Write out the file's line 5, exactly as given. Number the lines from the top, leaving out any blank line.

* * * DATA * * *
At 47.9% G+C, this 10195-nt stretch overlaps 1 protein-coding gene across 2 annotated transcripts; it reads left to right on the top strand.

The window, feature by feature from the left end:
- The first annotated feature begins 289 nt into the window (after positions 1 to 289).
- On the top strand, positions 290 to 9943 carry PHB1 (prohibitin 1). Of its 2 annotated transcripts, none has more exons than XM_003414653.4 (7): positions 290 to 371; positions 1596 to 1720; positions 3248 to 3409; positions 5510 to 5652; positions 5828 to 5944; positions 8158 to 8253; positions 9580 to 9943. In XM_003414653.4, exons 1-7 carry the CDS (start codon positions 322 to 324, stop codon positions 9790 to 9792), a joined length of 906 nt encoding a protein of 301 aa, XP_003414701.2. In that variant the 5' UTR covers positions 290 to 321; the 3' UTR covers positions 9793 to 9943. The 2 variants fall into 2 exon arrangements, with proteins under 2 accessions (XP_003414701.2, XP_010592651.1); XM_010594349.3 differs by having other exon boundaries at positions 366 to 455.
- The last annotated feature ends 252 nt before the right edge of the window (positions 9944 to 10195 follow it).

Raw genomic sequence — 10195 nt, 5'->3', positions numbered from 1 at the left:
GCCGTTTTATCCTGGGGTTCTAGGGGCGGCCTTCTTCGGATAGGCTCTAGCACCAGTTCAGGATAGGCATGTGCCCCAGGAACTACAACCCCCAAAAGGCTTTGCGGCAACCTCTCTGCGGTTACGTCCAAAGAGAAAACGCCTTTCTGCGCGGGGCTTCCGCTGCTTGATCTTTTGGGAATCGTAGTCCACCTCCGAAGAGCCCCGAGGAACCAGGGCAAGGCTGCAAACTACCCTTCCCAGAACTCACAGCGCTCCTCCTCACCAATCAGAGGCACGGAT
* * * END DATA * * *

- The last annotated feature ends 252 nt before the right edge of the window (positions 9944 to 10195 follow it).